I rather did want to go to Chelsea and meet someone called Natasha in a squat, actually. I didn’t mention this to Mike, whose sister Lesley Fairbairn had been my sort of on-off girlfriend ever since we were at school. I’d been inside a few fancy squats before. It was all over the papers: the London wealthy were abandoning their property in the capital, or even leaving Britain altogether, to escape the high taxes imposed by Jim Callaghan’s socialist government. There were some beautiful houses in the nice areas of London that had been left unoccupied, and many had been broken into and made into collective homes by marginalized young people. The pubs and venues in Fulham, Chelsea, and Islington were teeming with semi-broke, unemployed youths looking for a great night out.
In the mid-seventies England was poised on the verge of a cultural revolution. You could see it in the politics of the time, with the accumulated blunders of successive Labour governments playing right into the hands of Margaret Thatcher and her union-busting Tories. You could feel it on the streets, in the radical fashions, the polarized attitudes, and the chaotic musical melting pots of Brixton, Camden Town, and Notting Hill Gate. For years my circle of friends had been listening to bands like Supertramp and Genesis and Yes. But progressive rock had nowhere to progress to except up its own backside. Summer open-air festivals in the UK featured the likes of the Allman Brothers and Little Feat. Chartered accountants were buying subscriptions to Rolling Stone magazine. Whether you were seventeen or thirty-five, your hair was long and shaggy, and your trousers were flared. This left little room for angry youths to annoy their parents and make their presence felt.
I distinctly remember the afternoon when a group of us were skiving off from school. We were in a café in Strutton Ground, smoking and sipping tea, when in walked Sean MacGowan. (Years later he was to change the spelling of his name to Shane and become the frontman of the Pogues.) Sean used to sit next to me in the back row of English lit class. At sixteen he was already the gnarliest, skinniest, most unappetizing human being I’d ever laid eyes on; yet when called upon to analyze a verse of Chaucer or a paragraph of Jane Austen he was surprisingly astute. The rest of us always looked up to him when it came to matters of coolness and taste, because Sean knew everything there was to know about modern music. On this particular afternoon, we had been debating the merits of the newly released Pink Floyd album Wish You Were Here. Shane sat down at the table and lit a Woodbine. We asked him what he thought of it.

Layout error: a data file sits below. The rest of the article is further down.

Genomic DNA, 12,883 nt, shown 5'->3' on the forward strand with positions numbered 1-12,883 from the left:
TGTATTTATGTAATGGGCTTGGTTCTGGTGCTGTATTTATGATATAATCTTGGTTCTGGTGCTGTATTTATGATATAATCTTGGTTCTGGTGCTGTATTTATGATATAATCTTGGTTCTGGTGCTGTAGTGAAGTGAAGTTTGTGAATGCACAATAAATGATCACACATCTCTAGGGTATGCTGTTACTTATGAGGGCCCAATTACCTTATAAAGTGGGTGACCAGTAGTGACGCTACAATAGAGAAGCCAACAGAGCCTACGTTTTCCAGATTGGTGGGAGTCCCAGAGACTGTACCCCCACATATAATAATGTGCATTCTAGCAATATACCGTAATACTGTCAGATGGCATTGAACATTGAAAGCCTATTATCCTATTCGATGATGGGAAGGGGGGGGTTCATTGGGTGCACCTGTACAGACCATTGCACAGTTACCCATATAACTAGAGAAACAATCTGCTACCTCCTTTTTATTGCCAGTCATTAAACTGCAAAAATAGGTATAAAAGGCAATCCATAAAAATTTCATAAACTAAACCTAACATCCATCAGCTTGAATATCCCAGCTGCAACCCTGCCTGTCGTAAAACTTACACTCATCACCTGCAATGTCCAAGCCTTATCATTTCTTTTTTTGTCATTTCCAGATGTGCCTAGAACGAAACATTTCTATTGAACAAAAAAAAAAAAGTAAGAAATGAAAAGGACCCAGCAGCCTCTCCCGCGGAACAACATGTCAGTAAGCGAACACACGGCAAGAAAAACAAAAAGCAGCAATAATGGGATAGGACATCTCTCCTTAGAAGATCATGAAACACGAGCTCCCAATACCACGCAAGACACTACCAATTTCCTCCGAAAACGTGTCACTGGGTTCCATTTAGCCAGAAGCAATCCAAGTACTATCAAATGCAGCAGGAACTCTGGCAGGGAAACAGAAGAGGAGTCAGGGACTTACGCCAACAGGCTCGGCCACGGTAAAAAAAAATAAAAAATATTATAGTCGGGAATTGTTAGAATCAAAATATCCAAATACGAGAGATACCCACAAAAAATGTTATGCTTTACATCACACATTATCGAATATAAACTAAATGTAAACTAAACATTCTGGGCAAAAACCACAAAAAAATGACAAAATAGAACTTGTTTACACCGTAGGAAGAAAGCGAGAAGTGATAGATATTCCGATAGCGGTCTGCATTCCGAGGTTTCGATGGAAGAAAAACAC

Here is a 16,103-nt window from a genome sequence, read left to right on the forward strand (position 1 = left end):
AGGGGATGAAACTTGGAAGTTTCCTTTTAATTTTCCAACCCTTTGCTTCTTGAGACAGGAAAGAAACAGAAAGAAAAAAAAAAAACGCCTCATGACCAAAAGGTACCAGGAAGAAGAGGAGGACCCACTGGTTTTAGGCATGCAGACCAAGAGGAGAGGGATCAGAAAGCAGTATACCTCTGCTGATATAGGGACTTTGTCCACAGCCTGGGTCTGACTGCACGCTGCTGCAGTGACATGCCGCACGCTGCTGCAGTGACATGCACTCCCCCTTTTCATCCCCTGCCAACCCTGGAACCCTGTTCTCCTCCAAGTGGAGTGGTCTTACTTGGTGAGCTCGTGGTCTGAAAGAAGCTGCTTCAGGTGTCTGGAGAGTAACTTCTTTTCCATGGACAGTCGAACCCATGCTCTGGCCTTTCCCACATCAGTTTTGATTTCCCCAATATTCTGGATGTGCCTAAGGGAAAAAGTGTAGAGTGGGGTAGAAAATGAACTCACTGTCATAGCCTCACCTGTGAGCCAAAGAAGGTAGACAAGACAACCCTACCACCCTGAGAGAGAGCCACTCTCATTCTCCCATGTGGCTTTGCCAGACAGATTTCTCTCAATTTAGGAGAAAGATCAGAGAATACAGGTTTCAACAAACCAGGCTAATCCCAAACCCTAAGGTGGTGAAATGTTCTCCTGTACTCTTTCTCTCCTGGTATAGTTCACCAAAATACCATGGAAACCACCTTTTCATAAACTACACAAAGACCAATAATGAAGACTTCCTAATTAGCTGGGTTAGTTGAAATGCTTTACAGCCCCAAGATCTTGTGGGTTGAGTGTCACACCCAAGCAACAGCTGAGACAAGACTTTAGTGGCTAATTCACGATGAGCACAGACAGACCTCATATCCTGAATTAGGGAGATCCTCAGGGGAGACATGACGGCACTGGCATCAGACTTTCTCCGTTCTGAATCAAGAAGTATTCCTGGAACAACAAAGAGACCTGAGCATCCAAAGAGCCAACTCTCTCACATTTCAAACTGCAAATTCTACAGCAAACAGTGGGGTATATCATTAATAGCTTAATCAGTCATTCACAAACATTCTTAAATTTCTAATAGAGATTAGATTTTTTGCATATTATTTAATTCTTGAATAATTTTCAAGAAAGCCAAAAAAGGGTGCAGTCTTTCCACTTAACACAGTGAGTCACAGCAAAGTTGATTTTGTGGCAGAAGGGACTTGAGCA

“It’s all crap,” he mumbled through the stumps of his nicotine-stained teeth. “Floyd, the Beatles, the Stones—all rubbish. Their music is just old and stale, and so are they. They ought to be put to death.”
A collective gasp went around the table. We were so shocked we had to loosen our wonky school ties. How could Sean say such things about our most revered musical heroes? When my blood pressure had finally lowered, I asked him: “Well, what should we be listening to, Sean?”
He proceeded to spew out the names of bands I’d never heard of, presumably American. “MC5 … Iggy Pop … the Ramones … the New York Dolls … Johnny Thunders and the Heartbreakers. It’s the future, man. Sod all that corporate rock pap!”
The first time New Musical Express reviewed a Sex Pistols gig, at the Marquee in early 1976, their reporter was similarly scandalized. “The lead singer, one Johnny Rotten,” wrote the NME scribe, “snarled and swore at the audience, spat on the stage, then walked off in a huff after only twenty-five minutes. His band could barely tune their instruments. Who exactly do these Sex Pistols think they are?” Within a few months, of course, the NME were the shining champions of punk rock and everything it stood for. I spent much of my eighteenth year scanning its pages, while grumbling about the out-of-touch Labour government and the stifling summer heat. I hung out on the King’s Road and in Camden Market, waiting to discover that, exciting as it was to dress like a punk, punk rock was really not for me.